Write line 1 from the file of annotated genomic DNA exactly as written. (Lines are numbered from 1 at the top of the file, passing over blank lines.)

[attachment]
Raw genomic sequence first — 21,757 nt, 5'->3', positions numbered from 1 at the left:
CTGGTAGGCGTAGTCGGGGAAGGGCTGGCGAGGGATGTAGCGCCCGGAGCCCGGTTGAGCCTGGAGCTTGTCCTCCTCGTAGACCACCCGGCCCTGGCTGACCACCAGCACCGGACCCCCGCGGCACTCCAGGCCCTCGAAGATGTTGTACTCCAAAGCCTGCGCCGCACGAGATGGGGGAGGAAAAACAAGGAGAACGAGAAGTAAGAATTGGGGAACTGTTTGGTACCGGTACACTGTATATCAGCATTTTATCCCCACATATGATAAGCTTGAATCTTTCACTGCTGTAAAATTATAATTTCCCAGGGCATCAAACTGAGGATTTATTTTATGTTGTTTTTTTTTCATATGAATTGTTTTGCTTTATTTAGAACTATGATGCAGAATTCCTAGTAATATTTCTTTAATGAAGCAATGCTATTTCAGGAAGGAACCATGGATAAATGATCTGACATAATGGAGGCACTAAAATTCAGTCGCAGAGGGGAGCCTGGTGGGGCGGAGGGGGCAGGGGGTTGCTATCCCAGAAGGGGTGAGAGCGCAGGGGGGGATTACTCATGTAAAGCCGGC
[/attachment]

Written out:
Raw genomic sequence first — 21,757 nt, 5'->3', positions numbered from 1 at the left: